|Publication number||US6384645 B2|
|Application number||US 09/824,534|
|Publication date||May 7, 2002|
|Filing date||Apr 2, 2001|
|Priority date||Mar 31, 2000|
|Also published as||DE60039101D1, EP1143617A1, EP1143617B1, US20010043096|
|Publication number||09824534, 824534, US 6384645 B2, US 6384645B2, US-B2-6384645, US6384645 B2, US6384645B2|
|Inventors||Davide Brambilla, Mauro Cleris|
|Original Assignee||Stmicroelectronics S.R.L.|
|Export Citation||BiBTeX, EndNote, RefMan|
|Patent Citations (9), Non-Patent Citations (1), Referenced by (10), Classifications (8), Legal Events (4)|
|External Links: USPTO, USPTO Assignment, Espacenet|
The present invention relates to the field of integrated circuits, and, more particularly, to an integrated voltage generator for generating a voltage ramp with a relatively small slope.
The increasing number of functions implemented in an integrated circuit, with the consequent reduction of the number of available pins, leads to the development of circuits requiring fewer and fewer external components. A function difficult to implement in a fully integrated form is the generation of voltage ramps with relatively small slopes, for example, on the order of several hundreds of milliseconds. Such voltage ramps are used as start-up ramps in various devices, e.g. in devices for audio applications, to slow down the transitions from the MUTE condition to the PLAY condition and vice versa.
For audio applications, at the assertion of a MUTE/PLAY transition, it is necessary to generate a voltage ramp with a positive slope, as indicated in FIG. 1, while in the case of switching from PLAY to MUTE it is necessary to generate a voltage ramp with a negative slope. Such a slow voltage ramp allows gradual transitions between the two operating conditions.
Conceptually, voltage ramps can be generated by forcing a charge current on a capacitor and outputting the voltage produced on it, as illustrated in FIG. 2. In integrated circuits, the generation of voltage ramps lasting one hundred milliseconds and over poses problems, because large capacitances, which are difficult to integrate, are needed.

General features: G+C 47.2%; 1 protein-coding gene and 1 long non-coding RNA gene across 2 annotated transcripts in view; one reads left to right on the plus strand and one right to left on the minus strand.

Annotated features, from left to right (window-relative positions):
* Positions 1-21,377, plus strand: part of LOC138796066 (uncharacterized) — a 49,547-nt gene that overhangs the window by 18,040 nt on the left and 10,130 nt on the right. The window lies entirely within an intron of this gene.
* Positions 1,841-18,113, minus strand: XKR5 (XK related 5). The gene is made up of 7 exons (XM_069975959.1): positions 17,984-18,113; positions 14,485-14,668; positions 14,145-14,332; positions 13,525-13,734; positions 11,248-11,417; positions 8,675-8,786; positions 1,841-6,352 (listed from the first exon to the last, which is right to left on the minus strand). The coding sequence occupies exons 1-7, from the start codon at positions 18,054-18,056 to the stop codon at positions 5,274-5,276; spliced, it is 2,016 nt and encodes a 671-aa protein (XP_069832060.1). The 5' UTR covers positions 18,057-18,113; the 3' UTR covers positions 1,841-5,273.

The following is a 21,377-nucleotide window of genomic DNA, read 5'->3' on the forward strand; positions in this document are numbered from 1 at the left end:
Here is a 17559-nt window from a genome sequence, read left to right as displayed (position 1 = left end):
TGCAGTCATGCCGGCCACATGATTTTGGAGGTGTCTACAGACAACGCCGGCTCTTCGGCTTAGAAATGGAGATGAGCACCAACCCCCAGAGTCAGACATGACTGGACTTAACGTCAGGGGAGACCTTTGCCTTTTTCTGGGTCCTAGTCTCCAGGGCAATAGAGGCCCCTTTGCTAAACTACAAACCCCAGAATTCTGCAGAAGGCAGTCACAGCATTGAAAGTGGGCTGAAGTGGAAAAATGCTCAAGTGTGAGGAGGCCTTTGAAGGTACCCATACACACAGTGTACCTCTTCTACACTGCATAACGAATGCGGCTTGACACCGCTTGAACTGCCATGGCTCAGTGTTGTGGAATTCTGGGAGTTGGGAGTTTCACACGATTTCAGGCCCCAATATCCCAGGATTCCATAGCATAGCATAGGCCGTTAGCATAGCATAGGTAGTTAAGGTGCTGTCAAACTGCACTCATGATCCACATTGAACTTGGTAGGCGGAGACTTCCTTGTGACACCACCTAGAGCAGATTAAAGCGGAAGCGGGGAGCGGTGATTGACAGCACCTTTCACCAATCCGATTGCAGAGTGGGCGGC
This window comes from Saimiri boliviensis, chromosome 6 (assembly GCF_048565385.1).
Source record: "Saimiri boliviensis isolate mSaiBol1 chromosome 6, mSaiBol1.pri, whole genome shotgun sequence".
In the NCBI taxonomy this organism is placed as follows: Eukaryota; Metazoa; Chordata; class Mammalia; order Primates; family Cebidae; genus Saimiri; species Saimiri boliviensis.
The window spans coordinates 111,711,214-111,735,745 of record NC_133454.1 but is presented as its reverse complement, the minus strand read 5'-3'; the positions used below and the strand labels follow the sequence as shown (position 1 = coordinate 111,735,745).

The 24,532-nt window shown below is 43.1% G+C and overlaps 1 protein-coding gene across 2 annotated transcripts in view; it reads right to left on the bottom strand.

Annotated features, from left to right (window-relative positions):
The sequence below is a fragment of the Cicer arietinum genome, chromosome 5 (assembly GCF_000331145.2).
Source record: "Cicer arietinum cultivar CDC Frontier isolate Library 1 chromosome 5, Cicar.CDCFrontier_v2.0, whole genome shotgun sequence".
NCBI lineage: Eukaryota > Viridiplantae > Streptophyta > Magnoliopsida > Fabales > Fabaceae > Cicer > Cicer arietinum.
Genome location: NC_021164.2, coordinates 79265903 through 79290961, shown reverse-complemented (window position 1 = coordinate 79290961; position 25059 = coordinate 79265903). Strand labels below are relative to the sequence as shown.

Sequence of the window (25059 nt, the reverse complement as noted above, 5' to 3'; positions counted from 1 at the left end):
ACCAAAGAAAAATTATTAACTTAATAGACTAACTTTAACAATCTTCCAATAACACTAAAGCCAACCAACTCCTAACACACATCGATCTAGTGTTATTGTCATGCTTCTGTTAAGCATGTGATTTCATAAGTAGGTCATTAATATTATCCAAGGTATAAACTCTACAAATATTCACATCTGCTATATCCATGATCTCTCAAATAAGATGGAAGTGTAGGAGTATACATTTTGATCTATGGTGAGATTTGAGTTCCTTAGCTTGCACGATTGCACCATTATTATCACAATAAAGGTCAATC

For example, if a voltage ramp switching from a 0V to a voltage of 5V in a time of 10 milliseconds or even in a longer time is required, as frequently required in audio applications, the current generator I of FIG. 2 should force a current lower than 50 nA in the capacitor C. But, due to silicon area requirements and the corresponding costs, the integration of capacitances greater than 100 pF is too expensive.
Generation of such small currents which are compensated for the process spread and for temperature variations is very difficult, making devices of the desired precision and reliability hardly feasible. A way to avoid such a problem is to use external capacitors, but this gives up the advantages of a fully integrated approach. Drawbacks of the known approaches are either relatively complex hardware and software, a greater number of external components, an increment of cost and an intrinsic reduction of reliability of the system.
It is an object of the present invention to provide a fully integrated circuit for producing a slow voltage ramp with a precisely controllable relatively small positive or negative slope. The circuit of the invention produces a polylinear output voltage that can be approximated to a linear voltage ramp, using a generator of a voltage ramp with a relatively steeper slope.
More precisely, the invention includes an integrated circuit for producing a voltage ramp with a small slope. The integrated circuit includes a circuit for generating a periodic triangular current signal, and a circuit for generating, at the beginning of each period of the triangular signal, a pulse of a certain duration much smaller than the period of the triangular signal. Also, the integrated circuit includes a feedback loop input with the triangular signal and producing the slow voltage ramp on the output node while being controlled by the pulse.
The feedback loop comprises a first hold circuit coupled to the input node through a first switch controlled by the pulse, for producing the voltage ramp on an output node. Also included are a transconductance operational amplifier, whose inputs are respectively coupled to the input terminal and to the output node, a second hold circuit coupled to the output of the transconductance amplifier through a second switch controlled in phase opposition of the first switch, and a resistor of a relatively small value compared to the ratio between the period of the first triangular signal and the capacitance of the storage capacitor of the first hold circuit, which is connected between the output of the second hold circuit and the input node.
The different aspects and advantages of the invention will become clear through the following detailed description of an embodiment of the invention and by referring to the attached drawings.
FIGS. 1a and 1 b are timing diagrams illustrating the control signal PLAY/MUTE and the respective voltage ramp as in the prior art.
FIG. 2a is a diagram of a generator of a linear voltage ramp as in the prior art.
FIG. 2b is a timing diagram illustrating the linear voltage ramp of the generator of FIG. 2a.
FIG. 3 is a schematic diagram illustrating the circuit in accordance with the invention.
FIG. 4 is a more detailed diagram of the circuit of the invention.